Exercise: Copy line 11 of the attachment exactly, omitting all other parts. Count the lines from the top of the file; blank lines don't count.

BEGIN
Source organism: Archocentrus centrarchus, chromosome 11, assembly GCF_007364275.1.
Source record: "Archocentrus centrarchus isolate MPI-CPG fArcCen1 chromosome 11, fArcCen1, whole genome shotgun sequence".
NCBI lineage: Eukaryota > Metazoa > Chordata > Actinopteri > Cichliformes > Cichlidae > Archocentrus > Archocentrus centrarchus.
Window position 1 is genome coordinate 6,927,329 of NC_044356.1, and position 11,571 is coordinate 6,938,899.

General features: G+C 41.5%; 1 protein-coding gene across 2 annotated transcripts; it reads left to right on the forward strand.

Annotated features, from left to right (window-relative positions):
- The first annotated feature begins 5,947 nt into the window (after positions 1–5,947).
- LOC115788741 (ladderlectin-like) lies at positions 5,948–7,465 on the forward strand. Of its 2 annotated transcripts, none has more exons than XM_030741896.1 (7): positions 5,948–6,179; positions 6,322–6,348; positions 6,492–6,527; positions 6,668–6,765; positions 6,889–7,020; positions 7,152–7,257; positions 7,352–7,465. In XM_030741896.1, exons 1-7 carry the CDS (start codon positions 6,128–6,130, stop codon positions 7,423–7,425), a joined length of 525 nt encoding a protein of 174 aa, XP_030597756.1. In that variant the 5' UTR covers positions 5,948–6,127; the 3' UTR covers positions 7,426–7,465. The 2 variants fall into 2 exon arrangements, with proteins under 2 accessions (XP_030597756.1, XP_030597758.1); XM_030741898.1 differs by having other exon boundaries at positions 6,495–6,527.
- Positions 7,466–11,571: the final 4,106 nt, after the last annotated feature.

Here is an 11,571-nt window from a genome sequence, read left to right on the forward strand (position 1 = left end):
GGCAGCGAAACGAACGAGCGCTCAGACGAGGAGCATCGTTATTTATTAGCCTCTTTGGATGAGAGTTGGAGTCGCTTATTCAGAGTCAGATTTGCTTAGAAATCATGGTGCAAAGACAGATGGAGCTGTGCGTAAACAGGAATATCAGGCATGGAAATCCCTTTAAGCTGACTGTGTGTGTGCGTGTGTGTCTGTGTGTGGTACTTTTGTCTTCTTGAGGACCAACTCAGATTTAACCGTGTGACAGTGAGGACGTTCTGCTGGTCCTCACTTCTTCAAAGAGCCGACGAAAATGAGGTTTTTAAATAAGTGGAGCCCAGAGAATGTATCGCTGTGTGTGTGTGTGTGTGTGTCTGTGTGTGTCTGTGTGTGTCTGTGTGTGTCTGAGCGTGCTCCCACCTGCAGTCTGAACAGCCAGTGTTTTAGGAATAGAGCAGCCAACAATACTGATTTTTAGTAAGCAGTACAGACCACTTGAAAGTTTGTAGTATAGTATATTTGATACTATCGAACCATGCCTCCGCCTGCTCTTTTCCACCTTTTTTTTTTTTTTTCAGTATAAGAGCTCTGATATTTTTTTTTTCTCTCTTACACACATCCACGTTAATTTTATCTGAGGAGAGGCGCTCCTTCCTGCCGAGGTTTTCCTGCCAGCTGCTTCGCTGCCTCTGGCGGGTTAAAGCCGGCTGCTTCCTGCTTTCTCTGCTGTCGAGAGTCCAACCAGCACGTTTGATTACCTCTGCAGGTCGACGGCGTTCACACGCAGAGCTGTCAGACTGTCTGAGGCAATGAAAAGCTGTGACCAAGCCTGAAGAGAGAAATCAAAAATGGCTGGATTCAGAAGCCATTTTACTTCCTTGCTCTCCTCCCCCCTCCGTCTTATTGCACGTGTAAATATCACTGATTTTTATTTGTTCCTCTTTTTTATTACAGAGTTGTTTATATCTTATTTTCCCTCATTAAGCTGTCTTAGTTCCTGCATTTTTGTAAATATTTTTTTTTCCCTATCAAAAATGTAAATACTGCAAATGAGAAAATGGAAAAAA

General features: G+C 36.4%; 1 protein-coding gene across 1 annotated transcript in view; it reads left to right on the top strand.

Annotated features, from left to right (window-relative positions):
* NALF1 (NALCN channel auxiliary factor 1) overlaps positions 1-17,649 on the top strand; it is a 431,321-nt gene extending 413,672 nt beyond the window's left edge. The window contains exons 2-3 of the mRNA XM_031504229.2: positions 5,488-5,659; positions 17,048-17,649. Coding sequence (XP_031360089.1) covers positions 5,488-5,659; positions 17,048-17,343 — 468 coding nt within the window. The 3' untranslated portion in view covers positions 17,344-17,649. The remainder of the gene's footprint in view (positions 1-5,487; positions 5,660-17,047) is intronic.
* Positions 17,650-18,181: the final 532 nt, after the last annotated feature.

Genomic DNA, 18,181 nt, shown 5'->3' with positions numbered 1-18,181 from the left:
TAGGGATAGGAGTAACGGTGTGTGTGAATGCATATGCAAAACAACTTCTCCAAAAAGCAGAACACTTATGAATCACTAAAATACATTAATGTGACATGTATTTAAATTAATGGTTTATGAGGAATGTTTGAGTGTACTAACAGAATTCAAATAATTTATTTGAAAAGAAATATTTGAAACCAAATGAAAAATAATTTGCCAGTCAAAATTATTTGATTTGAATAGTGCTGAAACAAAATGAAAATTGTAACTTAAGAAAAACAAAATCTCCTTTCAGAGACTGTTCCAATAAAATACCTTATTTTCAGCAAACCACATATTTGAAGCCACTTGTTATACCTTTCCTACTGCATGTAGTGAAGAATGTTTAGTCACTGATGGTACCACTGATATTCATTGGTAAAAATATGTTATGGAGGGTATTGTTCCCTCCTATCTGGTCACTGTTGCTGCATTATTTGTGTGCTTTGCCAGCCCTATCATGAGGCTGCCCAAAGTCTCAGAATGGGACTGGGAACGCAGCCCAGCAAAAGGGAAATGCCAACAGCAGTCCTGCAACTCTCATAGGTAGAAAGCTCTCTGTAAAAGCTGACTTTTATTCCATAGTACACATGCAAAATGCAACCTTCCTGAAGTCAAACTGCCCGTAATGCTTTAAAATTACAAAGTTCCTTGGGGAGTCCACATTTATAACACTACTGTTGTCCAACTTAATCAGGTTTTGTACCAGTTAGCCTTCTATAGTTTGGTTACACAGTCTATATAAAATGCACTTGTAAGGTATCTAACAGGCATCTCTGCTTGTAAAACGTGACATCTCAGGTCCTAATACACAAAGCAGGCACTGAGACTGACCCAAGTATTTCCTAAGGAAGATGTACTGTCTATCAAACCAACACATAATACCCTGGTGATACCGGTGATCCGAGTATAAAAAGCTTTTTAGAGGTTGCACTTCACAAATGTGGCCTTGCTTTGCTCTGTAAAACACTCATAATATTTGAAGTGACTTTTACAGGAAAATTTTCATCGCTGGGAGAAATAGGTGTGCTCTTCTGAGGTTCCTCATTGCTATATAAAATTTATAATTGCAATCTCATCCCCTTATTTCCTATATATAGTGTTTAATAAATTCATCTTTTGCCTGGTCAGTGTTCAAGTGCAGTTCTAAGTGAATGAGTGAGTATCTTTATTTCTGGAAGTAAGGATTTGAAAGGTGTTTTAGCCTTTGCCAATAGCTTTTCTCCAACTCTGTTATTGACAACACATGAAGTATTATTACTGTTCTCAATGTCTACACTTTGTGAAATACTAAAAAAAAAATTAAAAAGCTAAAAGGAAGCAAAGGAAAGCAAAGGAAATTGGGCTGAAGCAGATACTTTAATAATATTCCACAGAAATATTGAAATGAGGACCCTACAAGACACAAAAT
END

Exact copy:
GGCAGCGAAACGAACGAGCGCTCAGACGAGGAGCATCGTTATTTATTAGCCTCTTTGGATGAGAGTTGGAGTCGCTTATTCAGAGTCAGATTTGCTTAGAAATCATGGTGCAAAGACAGATGGAGCTGTGCGTAAACAGGAATATCAGGCATGGAAATCCCTTTAAGCTGACTGTGTGTGTGCGTGTGTGTCTGTGTGTGGTACTTTTGTCTTCTTGAGGACCAACTCAGATTTAACCGTGTGACAGTGAGGACGTTCTGCTGGTCCTCACTTCTTCAAAGAGCCGACGAAAATGAGGTTTTTAAATAAGTGGAGCCCAGAGAATGTATCGCTGTGTGTGTGTGTGTGTGTGTCTGTGTGTGTCTGTGTGTGTCTGTGTGTGTCTGAGCGTGCTCCCACCTGCAGTCTGAACAGCCAGTGTTTTAGGAATAGAGCAGCCAACAATACTGATTTTTAGTAAGCAGTACAGACCACTTGAAAGTTTGTAGTATAGTATATTTGATACTATCGAACCATGCCTCCGCCTGCTCTTTTCCACCTTTTTTTTTTTTTTTCAGTATAAGAGCTCTGATATTTTTTTTTTCTCTCTTACACACATCCACGTTAATTTTATCTGAGGAGAGGCGCTCCTTCCTGCCGAGGTTTTCCTGCCAGCTGCTTCGCTGCCTCTGGCGGGTTAAAGCCGGCTGCTTCCTGCTTTCTCTGCTGTCGAGAGTCCAACCAGCACGTTTGATTACCTCTGCAGGTCGACGGCGTTCACACGCAGAGCTGTCAGACTGTCTGAGGCAATGAAAAGCTGTGACCAAGCCTGAAGAGAGAAATCAAAAATGGCTGGATTCAGAAGCCATTTTACTTCCTTGCTCTCCTCCCCCCTCCGTCTTATTGCACGTGTAAATATCACTGATTTTTATTTGTTCCTCTTTTTTATTACAGAGTTGTTTATATCTTATTTTCCCTCATTAAGCTGTCTTAGTTCCTGCATTTTTGTAAATATTTTTTTTTCCCTATCAAAAATGTAAATACTGCAAATGAGAAAATGGAAAAAA